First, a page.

On December 20, 2018, the President signed into law the new Farm Bill. The Farm Bill is among the most important and comprehensive laws Congress makes. It authorizes the supplemental nutrition assistance program (SNAP), crop insurance, urban forestry, and conservation and local food programs.
Overall, the new Farm Bill does many favorable things:
- Critically important for our communities is that work requirements on supplemental nutrition assistance recipients remain mostly unchanged.
- Key local food offerings are consolidated into the new Local Agricultural Market Program and given increased and permanently authorized funding.
- Beginning and socially-disadvantaged farmer supports, which are underutilized in greater Chicago, are consolidated and given permanently increased funding under the new Farmer Opportunities Training and Opportunities Program.
- The Community Forest and Open Space Conservation Program has dedicated, increased funding of $5 million in each of the next five years.
- Harmful exemptions from endangered species laws for agrochemical uses are rejected along with other damaging regulatory rollbacks.
- Misguided forest management provisions are mostly ignored.
This Farm Bill is a mixed bag for conservation, but there are a few more highlights on the plus side:
- The Environmental Quality Incentive Program, which pays farmers to make improvements that conserve water, reduce erosion, and improve habitat, is increased to more than $2 billion.
- The Agricultural Conservation Easement Program that permanently protects farmland is increased by 80% (to $450 million) and will allow land trusts to do buy-protect-sell transactions.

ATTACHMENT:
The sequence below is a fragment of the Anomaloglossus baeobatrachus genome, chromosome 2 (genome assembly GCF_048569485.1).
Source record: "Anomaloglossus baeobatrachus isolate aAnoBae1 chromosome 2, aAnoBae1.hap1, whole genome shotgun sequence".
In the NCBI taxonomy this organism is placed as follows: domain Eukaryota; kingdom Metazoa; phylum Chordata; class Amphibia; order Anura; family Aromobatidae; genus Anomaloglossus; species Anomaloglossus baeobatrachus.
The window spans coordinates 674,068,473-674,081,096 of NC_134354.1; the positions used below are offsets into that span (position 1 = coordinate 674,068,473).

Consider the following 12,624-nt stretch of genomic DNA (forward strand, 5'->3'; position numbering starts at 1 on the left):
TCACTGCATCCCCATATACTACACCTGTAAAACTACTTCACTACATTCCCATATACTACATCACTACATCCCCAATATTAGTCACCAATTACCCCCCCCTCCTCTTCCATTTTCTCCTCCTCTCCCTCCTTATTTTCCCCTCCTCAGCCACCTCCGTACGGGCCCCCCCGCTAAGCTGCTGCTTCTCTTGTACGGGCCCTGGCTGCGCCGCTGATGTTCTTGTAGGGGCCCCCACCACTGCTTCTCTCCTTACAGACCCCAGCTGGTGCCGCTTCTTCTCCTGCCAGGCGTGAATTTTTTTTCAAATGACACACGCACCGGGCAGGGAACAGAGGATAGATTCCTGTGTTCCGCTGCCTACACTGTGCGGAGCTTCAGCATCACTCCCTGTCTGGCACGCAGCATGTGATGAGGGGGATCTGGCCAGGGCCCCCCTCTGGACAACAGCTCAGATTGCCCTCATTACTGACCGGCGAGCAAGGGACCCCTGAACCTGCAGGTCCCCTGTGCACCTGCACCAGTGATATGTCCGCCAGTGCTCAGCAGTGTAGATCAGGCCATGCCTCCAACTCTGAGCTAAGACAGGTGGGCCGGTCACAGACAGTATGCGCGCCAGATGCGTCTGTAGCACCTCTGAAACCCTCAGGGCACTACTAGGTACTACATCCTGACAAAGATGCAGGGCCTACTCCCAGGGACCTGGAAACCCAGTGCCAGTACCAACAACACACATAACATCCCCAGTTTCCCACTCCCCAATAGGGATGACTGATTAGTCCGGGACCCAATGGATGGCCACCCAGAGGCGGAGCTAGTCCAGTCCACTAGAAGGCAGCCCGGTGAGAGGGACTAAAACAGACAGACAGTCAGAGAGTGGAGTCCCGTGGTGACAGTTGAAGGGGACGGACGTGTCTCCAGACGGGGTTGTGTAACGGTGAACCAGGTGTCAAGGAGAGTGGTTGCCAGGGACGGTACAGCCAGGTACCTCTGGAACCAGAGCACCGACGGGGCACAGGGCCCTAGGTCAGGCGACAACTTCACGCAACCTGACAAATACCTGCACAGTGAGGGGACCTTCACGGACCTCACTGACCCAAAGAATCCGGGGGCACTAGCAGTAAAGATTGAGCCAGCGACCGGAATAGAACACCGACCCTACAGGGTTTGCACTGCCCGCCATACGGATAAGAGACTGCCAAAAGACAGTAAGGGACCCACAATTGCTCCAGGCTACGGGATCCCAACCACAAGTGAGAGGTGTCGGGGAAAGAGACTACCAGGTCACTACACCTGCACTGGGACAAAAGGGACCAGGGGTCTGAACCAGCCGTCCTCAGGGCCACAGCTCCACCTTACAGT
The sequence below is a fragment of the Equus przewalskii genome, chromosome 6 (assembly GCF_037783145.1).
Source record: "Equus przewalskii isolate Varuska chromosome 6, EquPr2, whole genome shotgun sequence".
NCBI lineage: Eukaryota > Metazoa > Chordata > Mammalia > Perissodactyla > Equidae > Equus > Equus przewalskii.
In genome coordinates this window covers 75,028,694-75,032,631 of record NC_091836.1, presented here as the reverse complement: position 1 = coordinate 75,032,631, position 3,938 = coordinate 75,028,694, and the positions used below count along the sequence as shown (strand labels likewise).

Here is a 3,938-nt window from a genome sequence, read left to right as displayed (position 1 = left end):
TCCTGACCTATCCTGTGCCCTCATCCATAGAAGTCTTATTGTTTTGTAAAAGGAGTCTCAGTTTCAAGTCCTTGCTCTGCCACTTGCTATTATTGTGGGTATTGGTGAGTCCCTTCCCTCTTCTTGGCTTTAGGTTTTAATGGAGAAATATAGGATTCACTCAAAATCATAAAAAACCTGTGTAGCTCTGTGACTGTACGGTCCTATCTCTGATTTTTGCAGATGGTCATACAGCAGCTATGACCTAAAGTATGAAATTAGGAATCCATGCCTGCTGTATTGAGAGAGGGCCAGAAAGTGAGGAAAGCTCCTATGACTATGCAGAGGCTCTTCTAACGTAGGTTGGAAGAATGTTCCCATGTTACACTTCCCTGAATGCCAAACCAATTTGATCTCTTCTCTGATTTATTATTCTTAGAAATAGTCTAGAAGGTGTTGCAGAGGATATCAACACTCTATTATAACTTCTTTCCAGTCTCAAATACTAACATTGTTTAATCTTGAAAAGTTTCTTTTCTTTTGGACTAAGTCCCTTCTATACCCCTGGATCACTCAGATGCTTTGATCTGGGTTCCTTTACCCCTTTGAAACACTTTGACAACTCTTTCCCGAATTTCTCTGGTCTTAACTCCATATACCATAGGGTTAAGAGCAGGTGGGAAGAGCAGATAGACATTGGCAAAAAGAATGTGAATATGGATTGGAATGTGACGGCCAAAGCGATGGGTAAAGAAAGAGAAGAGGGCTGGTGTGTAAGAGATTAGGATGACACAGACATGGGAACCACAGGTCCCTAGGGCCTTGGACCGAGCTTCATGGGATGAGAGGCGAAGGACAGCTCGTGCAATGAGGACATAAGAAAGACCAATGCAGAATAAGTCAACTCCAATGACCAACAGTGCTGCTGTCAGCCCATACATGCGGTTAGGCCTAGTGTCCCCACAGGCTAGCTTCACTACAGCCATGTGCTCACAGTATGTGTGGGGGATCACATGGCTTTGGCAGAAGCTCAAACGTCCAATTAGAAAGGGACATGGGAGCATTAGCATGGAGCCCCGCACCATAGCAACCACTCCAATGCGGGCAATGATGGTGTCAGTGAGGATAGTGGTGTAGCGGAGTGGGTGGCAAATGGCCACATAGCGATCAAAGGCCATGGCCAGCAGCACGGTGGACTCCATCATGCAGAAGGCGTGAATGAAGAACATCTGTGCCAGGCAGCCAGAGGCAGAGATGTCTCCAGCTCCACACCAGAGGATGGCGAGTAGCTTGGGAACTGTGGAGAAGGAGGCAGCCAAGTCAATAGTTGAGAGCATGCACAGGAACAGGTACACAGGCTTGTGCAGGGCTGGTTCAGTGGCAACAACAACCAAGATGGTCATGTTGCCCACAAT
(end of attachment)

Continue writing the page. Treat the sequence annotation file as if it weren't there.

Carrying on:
- Regional conservation partnerships are allocated another $50 million (up to $300 million).
However, overall conservation funding remains $5 billion lower than what conservation programs received before 2014. This means that increases to some conservation programs come at the expense of other conservation initiatives. Most notably, this Farm Bill, cuts $800 million (45%) from the Conservation Stewardship Program (“CSP”). CSP is widely regarded as the most effective program for improving wildlife habitat, water quality, and “whole farm” conservation solutions. It is so popular that less than half of farmers who apply for funding currently receive it. After these cuts, only about ¼ of farmer-applicants who want to do comprehensive resource conservation will be funded.
The overall impact from this shift in conservation funding will cost Illinois roughly $14 million per year, according to staff analysis and adjustments of a report by the University of Illinois. The Union of Concerned Scientists estimates that CSP creates nearly $4 in economic and environmental values for every $1 it costs, leaving Illinois with a net loss of $56 million. Openlands will try to reduce this loss by leading efforts to better utilize Farm Bill resources in Illinois, such as seeking funding for agricultural conservation easements on places like Hoffmann Farm.
Thank you to all of you who made your voice heard in support of SNAP and a conservation-friendly Farm Bill. Learn more about how Openlands is working improve local food systems and protect farmland in our region.